Last year, the Hermiston Police Department handed out almost 200 citations for operating a motor vehicle while using a mobile electronic device and for careless driving. Now, thanks to a grant, the department aims to hand out more distracted driving tickets.
The department has received a $4,000 Distracted Driving Enforcement Grant through Oregon Impact, a nonprofit that advocates against impaired and distracted driving. The grant will provide about 60 hours of overtime specifically focused on distracted driving.
According to the Oregon Department of Transportation, there are four types of distracted driving — visual, auditory, manual, and cognitive. One of the most prominent behaviors, which can involve all four types of distracted driving, is cellphone use.
Between 2013 and 2017, 20 people in Oregon died and over 1,500 have been injured due to crashes involving cellphone use behind the wheel. This includes 158 people who were injured while in the car with a driver between the ages of 16 and 18, who was using a cellphone at the time of an accident.
“There’s a significant difference between talking on a cellphone and texting on a cellphone,” said Hermiston Police Department Chief Jason Edmiston. “There may be some sort of justification for someone talking on a cellphone. Texting on a cellphone, there’s no rhyme or reason. Pull over if it’s that important.”
The grant is the first of its kind received by the HPD, which also pursues grants supporting high visibility and DUII enforcement.
The HPD has an officer whose main focus is traffic patrol. Edmiston said he usually responds to crashes, and that traffic patrol goes beyond catching distracted drivers.
“A lot of criminal activity is mobile,” Edmiston said.
A routine traffic stop could result in the return of stolen property, or in the discovery of clandestine substances.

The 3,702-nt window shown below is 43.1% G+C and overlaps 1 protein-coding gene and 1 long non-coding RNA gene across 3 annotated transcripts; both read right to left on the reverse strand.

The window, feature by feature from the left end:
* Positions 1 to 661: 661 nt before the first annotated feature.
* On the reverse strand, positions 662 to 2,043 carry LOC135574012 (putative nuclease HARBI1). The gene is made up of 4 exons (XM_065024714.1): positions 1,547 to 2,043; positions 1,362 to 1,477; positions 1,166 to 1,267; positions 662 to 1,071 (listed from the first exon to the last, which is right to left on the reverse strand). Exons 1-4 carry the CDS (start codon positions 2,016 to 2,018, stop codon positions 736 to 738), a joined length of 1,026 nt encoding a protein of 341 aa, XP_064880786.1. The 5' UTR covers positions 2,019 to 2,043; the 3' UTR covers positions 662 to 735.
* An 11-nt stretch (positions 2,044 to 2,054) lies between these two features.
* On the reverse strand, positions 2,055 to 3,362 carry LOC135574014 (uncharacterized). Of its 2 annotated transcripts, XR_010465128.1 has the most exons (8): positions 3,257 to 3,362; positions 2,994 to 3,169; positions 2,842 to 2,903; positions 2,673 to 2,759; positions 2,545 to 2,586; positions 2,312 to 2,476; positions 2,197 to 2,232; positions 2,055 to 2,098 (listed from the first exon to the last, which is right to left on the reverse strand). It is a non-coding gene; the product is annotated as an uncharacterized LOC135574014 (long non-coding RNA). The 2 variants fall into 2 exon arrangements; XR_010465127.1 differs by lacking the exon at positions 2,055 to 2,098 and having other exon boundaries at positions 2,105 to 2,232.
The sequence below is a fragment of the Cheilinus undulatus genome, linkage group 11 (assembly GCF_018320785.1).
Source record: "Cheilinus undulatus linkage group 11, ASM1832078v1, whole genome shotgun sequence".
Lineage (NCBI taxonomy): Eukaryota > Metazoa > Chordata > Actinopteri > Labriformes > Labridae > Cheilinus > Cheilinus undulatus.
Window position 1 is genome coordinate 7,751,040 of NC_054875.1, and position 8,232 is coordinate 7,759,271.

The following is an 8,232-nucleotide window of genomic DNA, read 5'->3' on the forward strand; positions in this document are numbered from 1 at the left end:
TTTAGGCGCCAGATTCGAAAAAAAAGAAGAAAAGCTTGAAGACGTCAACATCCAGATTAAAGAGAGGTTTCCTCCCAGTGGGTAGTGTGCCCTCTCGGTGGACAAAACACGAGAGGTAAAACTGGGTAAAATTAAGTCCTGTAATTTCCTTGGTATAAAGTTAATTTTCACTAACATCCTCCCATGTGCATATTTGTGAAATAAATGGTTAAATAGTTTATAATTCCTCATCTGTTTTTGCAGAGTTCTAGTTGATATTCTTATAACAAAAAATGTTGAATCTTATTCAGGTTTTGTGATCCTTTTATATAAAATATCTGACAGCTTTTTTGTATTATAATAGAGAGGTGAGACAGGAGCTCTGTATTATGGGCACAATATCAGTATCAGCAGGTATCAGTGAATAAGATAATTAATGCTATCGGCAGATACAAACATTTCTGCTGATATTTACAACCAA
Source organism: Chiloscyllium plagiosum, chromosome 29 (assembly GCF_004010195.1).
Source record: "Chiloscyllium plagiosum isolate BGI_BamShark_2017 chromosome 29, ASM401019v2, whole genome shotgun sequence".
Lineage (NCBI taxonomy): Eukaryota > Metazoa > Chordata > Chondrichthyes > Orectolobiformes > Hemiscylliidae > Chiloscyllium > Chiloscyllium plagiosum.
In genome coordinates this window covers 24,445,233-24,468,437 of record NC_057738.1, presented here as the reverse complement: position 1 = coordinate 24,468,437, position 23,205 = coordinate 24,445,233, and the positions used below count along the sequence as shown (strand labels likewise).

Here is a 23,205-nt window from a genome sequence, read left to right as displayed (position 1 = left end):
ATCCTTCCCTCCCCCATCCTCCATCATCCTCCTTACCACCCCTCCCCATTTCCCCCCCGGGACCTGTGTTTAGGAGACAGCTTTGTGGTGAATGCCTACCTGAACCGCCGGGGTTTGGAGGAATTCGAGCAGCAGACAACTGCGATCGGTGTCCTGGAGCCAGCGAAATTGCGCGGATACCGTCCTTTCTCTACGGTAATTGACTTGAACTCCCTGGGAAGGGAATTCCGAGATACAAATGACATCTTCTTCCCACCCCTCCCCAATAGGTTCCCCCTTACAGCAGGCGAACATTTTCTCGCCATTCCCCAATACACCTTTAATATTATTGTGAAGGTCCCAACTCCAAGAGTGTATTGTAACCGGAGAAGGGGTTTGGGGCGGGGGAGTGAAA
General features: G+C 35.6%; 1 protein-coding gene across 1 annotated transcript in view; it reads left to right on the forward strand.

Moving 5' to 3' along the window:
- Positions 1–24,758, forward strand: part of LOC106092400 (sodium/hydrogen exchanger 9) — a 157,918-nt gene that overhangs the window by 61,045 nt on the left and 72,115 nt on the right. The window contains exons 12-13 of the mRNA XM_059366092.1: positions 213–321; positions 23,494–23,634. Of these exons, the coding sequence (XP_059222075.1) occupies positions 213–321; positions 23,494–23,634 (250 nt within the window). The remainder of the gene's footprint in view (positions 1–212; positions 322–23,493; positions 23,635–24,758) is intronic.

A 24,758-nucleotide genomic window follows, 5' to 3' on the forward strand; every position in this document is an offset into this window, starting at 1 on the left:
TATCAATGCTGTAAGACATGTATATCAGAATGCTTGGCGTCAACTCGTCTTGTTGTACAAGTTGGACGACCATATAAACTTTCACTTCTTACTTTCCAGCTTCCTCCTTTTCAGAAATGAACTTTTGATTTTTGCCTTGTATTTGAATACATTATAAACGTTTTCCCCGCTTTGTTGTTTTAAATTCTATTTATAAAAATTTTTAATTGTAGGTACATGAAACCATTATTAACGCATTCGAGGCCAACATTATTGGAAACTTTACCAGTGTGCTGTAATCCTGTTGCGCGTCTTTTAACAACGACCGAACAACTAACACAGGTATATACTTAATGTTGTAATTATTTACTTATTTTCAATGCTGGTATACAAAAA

Edmiston said the department has investigated multiple crashes that involved pedestrian use of cellphones.
The number of crashes in the city of Hermiston has increased 10% the past five years as population has expanded from over 17,340 to 18,200 people.
When the HPD makes a traffic stop for distracted driving, they’ll issue the maximum fine for the Class B traffic violation, which is $1,000. Second offenses, or first-time offenses that result in a crash, can expect a maximum fine of $2,000 for a Class A violation.
Edmiston said he expects the amount of citations to increase in Hermiston for the duration of the grant.
“Traffic citations are no fun, but they’re not the end of the world,” he said.
Edmiston’s connection to distracted driving is more than just professional.
In 2016, his great-niece, Alexxyss Therwhanger, 19, was involved in a deadly crash south of Pilot Rock. She was living in Richland, Wash. at the time.
Investigations later revealed she had been using her cellphone periodically during the trip.
“That was a 19-year-old who hadn’t experienced life yet,” he said. “She had everything in front of her and made one mistake. We’ve all made mistakes, but that one cost her dearly.”